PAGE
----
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Latest Posts

Life in the Nurses’ Dormitory: No Men Allowed

I wonder why these nursing students are smiling. They are hanging out in their room at the nurses’ dormitory. Don’t they look sweet and demure? That’s probably because the housemother was standing in the room. I bet these ladies could tell you some intriguing stories about what it’s like to live in the dormitory, but there are some things best left unsaid. Silence is golden, especially when your housemother is within earshot.

I lived in a nursing dormitory while I attended a three year nursing school in the Midwest. I won’t tell you what state it was in because I don’t want to incriminate anyone. Every resident was expected to follow the dormitory rules. The number one rule was that no man could step foot in the inner sanctum of the dormitory.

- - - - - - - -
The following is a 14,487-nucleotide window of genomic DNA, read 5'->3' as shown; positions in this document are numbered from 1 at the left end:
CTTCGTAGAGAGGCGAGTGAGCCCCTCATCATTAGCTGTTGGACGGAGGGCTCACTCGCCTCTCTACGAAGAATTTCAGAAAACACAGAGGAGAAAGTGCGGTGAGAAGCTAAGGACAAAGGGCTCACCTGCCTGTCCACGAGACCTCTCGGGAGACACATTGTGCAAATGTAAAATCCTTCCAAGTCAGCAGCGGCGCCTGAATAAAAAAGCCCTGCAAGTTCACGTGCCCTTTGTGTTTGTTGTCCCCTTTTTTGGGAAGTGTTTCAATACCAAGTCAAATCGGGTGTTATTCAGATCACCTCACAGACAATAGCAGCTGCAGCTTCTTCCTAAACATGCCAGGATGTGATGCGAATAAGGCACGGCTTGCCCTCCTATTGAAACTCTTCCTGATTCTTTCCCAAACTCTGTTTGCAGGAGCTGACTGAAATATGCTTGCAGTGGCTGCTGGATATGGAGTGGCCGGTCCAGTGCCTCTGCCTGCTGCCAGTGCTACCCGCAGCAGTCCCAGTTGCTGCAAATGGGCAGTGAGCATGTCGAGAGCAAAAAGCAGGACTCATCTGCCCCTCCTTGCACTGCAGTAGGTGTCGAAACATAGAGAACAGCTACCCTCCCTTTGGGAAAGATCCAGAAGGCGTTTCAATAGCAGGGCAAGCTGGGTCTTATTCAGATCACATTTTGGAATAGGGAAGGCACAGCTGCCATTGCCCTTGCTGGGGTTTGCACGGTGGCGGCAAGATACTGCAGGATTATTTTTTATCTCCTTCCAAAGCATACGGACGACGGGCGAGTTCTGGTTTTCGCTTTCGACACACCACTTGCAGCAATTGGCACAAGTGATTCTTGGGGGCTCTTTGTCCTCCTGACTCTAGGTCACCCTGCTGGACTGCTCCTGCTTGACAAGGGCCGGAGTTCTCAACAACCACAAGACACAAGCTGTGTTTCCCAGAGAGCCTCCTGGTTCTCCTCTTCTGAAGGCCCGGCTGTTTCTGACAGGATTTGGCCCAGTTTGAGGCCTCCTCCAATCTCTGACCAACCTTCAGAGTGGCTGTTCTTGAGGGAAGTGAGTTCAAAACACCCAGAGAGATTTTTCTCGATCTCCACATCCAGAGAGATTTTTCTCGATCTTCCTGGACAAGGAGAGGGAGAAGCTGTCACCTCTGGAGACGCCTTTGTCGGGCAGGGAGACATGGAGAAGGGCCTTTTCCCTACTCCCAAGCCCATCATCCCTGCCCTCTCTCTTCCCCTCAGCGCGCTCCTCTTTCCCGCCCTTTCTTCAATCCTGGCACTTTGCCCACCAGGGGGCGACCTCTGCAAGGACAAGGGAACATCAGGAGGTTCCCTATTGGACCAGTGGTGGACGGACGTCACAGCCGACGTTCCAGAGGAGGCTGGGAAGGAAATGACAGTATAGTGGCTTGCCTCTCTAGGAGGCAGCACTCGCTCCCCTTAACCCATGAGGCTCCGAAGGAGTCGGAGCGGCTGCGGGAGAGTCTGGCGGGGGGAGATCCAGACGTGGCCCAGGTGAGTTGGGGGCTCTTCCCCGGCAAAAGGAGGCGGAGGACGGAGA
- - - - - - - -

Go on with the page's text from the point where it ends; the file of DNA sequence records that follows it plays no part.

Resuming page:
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*This blog post was originally published at Nurse Ratched's Place*

Nursing Survival Tips For Snow Days At The Hospital

These young ladies are prancing back to their nursing dormitory after a snowstorm. They look really happy to finally make their exit from the hospital. I identify with these girls because I got snowed in at my hospital for eight days last week. It was tedious, but I used my time constructively. I studied human nature.

People go through three phases when a snowstorm starts bearing down. The first phase is giddiness. I saw at lot of people become gleeful when the first snowflakes started hitting the sidewalk. They became delusional and said things like, “Look at the snow. It’s so beautiful!” People, snow is NOT beautiful. It is wet and cold. No one enjoys digging their car out from a five-foot snowdrift.